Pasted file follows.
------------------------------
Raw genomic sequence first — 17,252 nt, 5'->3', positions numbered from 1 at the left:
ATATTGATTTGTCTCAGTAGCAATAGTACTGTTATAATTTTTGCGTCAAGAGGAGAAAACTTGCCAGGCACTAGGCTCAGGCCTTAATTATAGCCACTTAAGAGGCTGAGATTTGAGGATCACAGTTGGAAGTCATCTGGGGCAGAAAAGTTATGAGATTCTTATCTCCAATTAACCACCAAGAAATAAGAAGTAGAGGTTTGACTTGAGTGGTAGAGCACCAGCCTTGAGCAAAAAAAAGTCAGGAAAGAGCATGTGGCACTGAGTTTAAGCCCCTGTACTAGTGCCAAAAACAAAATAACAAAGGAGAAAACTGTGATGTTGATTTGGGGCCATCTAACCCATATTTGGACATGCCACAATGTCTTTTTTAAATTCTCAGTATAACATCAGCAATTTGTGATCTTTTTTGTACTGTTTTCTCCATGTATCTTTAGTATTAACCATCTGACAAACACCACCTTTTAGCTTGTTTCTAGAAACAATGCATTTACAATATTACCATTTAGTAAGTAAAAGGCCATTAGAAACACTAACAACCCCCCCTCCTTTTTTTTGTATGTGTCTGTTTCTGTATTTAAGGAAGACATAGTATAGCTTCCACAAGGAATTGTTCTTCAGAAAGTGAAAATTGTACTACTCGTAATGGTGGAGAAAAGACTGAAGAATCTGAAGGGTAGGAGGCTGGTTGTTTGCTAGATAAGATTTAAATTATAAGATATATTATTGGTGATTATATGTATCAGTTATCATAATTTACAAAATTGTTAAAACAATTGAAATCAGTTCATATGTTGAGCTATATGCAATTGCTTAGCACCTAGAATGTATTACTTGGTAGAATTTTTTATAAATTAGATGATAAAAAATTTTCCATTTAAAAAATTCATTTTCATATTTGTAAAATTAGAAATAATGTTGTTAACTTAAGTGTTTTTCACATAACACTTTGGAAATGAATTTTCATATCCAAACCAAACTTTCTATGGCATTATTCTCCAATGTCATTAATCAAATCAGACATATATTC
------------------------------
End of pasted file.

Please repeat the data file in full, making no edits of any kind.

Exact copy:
Raw genomic sequence first — 17,252 nt, 5'->3', positions numbered from 1 at the left:
ATATTGATTTGTCTCAGTAGCAATAGTACTGTTATAATTTTTGCGTCAAGAGGAGAAAACTTGCCAGGCACTAGGCTCAGGCCTTAATTATAGCCACTTAAGAGGCTGAGATTTGAGGATCACAGTTGGAAGTCATCTGGGGCAGAAAAGTTATGAGATTCTTATCTCCAATTAACCACCAAGAAATAAGAAGTAGAGGTTTGACTTGAGTGGTAGAGCACCAGCCTTGAGCAAAAAAAAGTCAGGAAAGAGCATGTGGCACTGAGTTTAAGCCCCTGTACTAGTGCCAAAAACAAAATAACAAAGGAGAAAACTGTGATGTTGATTTGGGGCCATCTAACCCATATTTGGACATGCCACAATGTCTTTTTTAAATTCTCAGTATAACATCAGCAATTTGTGATCTTTTTTGTACTGTTTTCTCCATGTATCTTTAGTATTAACCATCTGACAAACACCACCTTTTAGCTTGTTTCTAGAAACAATGCATTTACAATATTACCATTTAGTAAGTAAAAGGCCATTAGAAACACTAACAACCCCCCCTCCTTTTTTTTGTATGTGTCTGTTTCTGTATTTAAGGAAGACATAGTATAGCTTCCACAAGGAATTGTTCTTCAGAAAGTGAAAATTGTACTACTCGTAATGGTGGAGAAAAGACTGAAGAATCTGAAGGGTAGGAGGCTGGTTGTTTGCTAGATAAGATTTAAATTATAAGATATATTATTGGTGATTATATGTATCAGTTATCATAATTTACAAAATTGTTAAAACAATTGAAATCAGTTCATATGTTGAGCTATATGCAATTGCTTAGCACCTAGAATGTATTACTTGGTAGAATTTTTTATAAATTAGATGATAAAAAATTTTCCATTTAAAAAATTCATTTTCATATTTGTAAAATTAGAAATAATGTTGTTAACTTAAGTGTTTTTCACATAACACTTTGGAAATGAATTTTCATATCCAAACCAAACTTTCTATGGCATTATTCTCCAATGTCATTAATCAAATCAGACATATATTC